Orientation to the university and recreation and park administration as a profession. Exploration of successful student and career paths.
Note: This course may be taken in place of TECH 1001.
A study of the history of the recreation and park profession and the basic sociological and ecological intermix of contemporary recreation and park services.
This class is taught jointly by the U.S. Forest Service and ATU using classroom theory and weekend field exercises which will enable successful candidates to obtain the "Red Card" recognized by most federal and many state firefighting agencies as a minimum requirement for wildland fire firefighting certification. This class consists of the following wildland fire training courses recognized by the National Wildland Coordinating Group (NWCG): S-130 Basic Firefighting; S-190 Introduction to Fire Behavior; S-110 Wildland Fire Suppression Orientation; I-100 Introduction to Incident Command System; and Standards for Survival. These courses will be taught together to provide a complete picture of the basics of forest firefighting. This training is required before any person can participate on a wildland fire suppression crew for the U.S. Forest Service, other federal agencies and most other state wildland fire agencies. Instruction will be by U.S. Forest Service certified instructors and RP faculty.
Recreation program planning, supervision, and evaluation. This course examines the theory, principles, and leadership techniques of programming for individuals and groups in a variety of recreation settings, including community, institutions, and camps.
Note: May not be taken for credit after completion of RP 2002 and RP 2012.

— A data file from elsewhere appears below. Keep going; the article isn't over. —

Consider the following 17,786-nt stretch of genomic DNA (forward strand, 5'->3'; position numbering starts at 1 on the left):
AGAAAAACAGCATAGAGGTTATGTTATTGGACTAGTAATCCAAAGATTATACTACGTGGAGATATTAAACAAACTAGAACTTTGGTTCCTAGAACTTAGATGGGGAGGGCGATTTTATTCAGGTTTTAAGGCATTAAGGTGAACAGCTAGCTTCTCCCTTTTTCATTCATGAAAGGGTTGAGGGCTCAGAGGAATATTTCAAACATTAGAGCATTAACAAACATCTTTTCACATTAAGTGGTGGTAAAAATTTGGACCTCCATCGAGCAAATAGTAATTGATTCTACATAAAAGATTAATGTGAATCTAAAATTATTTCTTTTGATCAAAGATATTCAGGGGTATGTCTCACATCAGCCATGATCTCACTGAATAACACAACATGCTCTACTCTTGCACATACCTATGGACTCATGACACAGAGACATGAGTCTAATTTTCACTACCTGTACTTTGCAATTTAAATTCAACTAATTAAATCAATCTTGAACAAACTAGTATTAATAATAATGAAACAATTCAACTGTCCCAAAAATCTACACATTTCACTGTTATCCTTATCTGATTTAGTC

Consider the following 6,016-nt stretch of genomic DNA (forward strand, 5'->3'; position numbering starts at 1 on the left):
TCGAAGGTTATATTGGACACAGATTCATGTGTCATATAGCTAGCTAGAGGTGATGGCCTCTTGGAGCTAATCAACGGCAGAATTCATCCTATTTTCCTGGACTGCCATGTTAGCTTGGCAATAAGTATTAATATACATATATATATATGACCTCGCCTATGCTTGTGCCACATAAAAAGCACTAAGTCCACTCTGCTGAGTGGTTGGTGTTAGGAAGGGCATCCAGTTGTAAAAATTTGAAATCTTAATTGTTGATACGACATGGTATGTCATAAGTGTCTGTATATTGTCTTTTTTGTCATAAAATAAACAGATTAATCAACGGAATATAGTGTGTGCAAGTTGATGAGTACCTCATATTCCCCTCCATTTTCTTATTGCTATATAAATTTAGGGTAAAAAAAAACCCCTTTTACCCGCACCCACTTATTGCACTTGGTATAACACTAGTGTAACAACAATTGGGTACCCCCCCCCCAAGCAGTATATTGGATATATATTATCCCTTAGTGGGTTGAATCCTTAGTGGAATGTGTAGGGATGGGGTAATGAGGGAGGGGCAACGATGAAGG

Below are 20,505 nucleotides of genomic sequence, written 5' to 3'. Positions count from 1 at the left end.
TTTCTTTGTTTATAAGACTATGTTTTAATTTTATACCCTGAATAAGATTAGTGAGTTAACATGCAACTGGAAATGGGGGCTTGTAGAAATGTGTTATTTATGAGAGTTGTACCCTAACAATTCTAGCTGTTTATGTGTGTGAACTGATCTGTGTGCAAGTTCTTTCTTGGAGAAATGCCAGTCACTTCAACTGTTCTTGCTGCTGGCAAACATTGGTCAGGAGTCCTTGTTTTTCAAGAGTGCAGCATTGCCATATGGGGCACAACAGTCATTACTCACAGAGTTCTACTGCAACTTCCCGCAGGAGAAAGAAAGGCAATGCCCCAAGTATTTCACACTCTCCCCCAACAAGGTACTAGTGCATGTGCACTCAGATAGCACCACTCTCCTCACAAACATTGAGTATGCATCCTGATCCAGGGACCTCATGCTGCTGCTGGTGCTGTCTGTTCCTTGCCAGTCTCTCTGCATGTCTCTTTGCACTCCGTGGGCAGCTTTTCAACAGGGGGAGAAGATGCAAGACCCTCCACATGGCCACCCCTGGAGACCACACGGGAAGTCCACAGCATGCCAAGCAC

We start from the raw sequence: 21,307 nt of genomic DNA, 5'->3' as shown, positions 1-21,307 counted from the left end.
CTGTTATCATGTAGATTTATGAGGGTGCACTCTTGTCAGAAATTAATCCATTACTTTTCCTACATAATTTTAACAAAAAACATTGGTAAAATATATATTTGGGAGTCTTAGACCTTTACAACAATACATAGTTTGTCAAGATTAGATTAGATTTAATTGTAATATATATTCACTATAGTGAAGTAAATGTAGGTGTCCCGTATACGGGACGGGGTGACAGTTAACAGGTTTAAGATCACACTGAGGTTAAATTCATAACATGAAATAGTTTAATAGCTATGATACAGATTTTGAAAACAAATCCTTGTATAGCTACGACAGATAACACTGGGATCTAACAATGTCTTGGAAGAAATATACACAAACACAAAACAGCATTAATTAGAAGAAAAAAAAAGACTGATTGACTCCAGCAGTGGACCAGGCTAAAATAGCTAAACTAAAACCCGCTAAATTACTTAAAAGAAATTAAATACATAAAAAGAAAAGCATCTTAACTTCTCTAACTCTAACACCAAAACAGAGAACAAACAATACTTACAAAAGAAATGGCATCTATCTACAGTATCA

An introduction to the use of plants and other materials in the landscape planning process and environmental design.
A study of the processes, methods, and characteristics of leadership and supervision in the delivery of leisure services.
Cross-listed: HA 2133
The introduction to travel and tourism, its components and relationship to the recreation and hospitality industry. The course will explore the current and future trends in travel and tourism and the effects on the economy, as well as the social and political impacts of travel and tourism.
Development of an understanding of disabled sub populations and its relationship to recreation programming and administration for agencies at the local, state, and federal level of responsibilities.
Theory and principles of camp administration, programming, leadership, and supervision in public, private, and school camps. Field trips, school camp.
An introduction to the spectrum of planning, delivery and assessment of goods and services in the commercial sector of recreation.
Fundamentals of the site planning process and application to park and recreation development, including consideration of factors both external (user preferences) and internal to the site (function, organization and aesthetic treatment). Emphasis on resource capabilities and potentials.
Lecture two hours, laboratory four hours.
Prerequisite: Departmental Approval
Supervised field application of class skills and knowledge in Parks and Recreation work situations. Students are given the opportunity to take part in meaningful management and work experiences in actual work situations under the supervision of both university faculty and professionals in the field.
Minimum of 100 clock hours of work experience is required.
Study of the economic, social, political, and physical factors of the natural environment and methods to guide, direct, and influence orderly growth and development.
An introduction to outdoor education foundations, methods, and practice. Preparation and planning for teaching in, about and for the outdoors. Leadership of outdoor education programs.
$25 transportation and supplies fee.
An analysis of various interpretive techniques, interpretive planning, and utilization of interpretation to obtain management goals. Students will plan, design and implement interpretive programs using various media.
Cross-listed: HA 3133
An examination of the tourism planning process and techniques. Topics include tourism as a system, levels of planning, environmental, cultural and economic components, attractions, transportation, infrastructure and marketing.